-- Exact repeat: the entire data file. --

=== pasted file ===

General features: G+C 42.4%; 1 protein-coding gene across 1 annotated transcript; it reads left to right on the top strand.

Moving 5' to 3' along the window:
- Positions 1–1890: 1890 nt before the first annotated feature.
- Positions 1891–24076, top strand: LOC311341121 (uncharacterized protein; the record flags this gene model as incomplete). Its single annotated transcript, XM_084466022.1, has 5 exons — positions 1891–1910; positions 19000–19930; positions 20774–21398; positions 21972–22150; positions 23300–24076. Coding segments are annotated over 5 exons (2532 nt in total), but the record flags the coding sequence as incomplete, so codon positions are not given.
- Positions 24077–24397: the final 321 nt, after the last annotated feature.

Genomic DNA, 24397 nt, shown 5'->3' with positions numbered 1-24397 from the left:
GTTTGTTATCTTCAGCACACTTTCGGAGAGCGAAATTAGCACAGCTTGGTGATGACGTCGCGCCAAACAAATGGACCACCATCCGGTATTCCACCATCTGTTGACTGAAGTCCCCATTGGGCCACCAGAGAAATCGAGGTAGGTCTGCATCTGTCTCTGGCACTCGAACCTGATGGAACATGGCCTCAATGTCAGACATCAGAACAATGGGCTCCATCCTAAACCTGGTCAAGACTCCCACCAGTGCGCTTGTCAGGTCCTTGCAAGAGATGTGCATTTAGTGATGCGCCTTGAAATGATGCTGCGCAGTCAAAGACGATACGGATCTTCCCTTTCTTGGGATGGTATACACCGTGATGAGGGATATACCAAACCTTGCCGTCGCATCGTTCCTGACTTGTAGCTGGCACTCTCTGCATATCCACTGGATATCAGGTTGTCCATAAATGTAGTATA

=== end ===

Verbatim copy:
General features: G+C 42.4%; 1 protein-coding gene across 1 annotated transcript; it reads left to right on the top strand.

Moving 5' to 3' along the window:
- Positions 1–1890: 1890 nt before the first annotated feature.
- Positions 1891–24076, top strand: LOC311341121 (uncharacterized protein; the record flags this gene model as incomplete). Its single annotated transcript, XM_084466022.1, has 5 exons — positions 1891–1910; positions 19000–19930; positions 20774–21398; positions 21972–22150; positions 23300–24076. Coding segments are annotated over 5 exons (2532 nt in total), but the record flags the coding sequence as incomplete, so codon positions are not given.
- Positions 24077–24397: the final 321 nt, after the last annotated feature.

Genomic DNA, 24397 nt, shown 5'->3' with positions numbered 1-24397 from the left:
GTTTGTTATCTTCAGCACACTTTCGGAGAGCGAAATTAGCACAGCTTGGTGATGACGTCGCGCCAAACAAATGGACCACCATCCGGTATTCCACCATCTGTTGACTGAAGTCCCCATTGGGCCACCAGAGAAATCGAGGTAGGTCTGCATCTGTCTCTGGCACTCGAACCTGATGGAACATGGCCTCAATGTCAGACATCAGAACAATGGGCTCCATCCTAAACCTGGTCAAGACTCCCACCAGTGCGCTTGTCAGGTCCTTGCAAGAGATGTGCATTTAGTGATGCGCCTTGAAATGATGCTGCGCAGTCAAAGACGATACGGATCTTCCCTTTCTTGGGATGGTATACACCGTGATGAGGGATATACCAAACCTTGCCGTCGCATCGTTCCTGACTTGTAGCTGGCACTCTCTGCATATCCACTGGATATCAGGTTGTCCATAAATGTAGTATA